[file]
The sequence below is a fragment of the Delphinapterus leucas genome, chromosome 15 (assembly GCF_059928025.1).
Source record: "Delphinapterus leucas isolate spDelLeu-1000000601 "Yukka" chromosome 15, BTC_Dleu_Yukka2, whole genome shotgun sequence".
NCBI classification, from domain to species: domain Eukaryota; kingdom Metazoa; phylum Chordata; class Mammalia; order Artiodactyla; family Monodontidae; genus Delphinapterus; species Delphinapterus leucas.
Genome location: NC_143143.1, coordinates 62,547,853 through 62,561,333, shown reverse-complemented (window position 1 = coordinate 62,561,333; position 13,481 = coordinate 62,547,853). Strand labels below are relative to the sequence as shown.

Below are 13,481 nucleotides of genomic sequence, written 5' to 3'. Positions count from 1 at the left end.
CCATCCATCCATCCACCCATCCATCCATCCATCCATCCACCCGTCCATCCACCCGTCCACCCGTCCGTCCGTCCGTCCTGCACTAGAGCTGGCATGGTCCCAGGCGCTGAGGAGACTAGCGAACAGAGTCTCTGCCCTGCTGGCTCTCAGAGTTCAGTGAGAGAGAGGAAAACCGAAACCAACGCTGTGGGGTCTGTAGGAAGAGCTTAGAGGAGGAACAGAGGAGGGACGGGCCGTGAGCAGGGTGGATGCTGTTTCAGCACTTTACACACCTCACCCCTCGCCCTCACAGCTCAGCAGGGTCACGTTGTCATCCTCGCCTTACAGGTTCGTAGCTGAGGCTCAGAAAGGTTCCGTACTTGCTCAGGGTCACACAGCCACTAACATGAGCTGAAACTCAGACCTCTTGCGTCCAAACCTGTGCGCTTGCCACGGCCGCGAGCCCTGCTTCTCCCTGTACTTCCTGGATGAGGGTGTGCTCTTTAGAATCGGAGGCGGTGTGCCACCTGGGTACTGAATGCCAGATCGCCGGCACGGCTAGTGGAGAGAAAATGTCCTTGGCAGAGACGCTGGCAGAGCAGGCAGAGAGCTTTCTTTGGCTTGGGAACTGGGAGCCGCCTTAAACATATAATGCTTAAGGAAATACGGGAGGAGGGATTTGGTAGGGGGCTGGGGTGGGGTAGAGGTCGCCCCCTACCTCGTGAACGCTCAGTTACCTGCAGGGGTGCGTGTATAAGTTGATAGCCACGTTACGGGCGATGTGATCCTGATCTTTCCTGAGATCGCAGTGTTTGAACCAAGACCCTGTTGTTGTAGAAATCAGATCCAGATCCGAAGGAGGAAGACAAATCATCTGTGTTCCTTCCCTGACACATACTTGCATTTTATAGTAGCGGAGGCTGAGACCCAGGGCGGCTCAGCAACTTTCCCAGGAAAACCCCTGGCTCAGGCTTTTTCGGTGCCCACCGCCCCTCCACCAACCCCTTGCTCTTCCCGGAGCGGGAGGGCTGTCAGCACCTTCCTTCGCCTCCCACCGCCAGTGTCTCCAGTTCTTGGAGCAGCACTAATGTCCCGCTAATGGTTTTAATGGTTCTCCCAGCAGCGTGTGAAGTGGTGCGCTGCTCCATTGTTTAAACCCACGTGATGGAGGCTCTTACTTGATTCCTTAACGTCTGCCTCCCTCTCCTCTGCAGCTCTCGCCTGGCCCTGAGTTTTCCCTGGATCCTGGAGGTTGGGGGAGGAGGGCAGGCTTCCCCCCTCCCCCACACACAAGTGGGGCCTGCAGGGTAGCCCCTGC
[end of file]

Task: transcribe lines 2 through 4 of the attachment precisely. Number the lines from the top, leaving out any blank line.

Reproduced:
Source record: "Delphinapterus leucas isolate spDelLeu-1000000601 "Yukka" chromosome 15, BTC_Dleu_Yukka2, whole genome shotgun sequence".
NCBI classification, from domain to species: domain Eukaryota; kingdom Metazoa; phylum Chordata; class Mammalia; order Artiodactyla; family Monodontidae; genus Delphinapterus; species Delphinapterus leucas.
Genome location: NC_143143.1, coordinates 62,547,853 through 62,561,333, shown reverse-complemented (window position 1 = coordinate 62,561,333; position 13,481 = coordinate 62,547,853). Strand labels below are relative to the sequence as shown.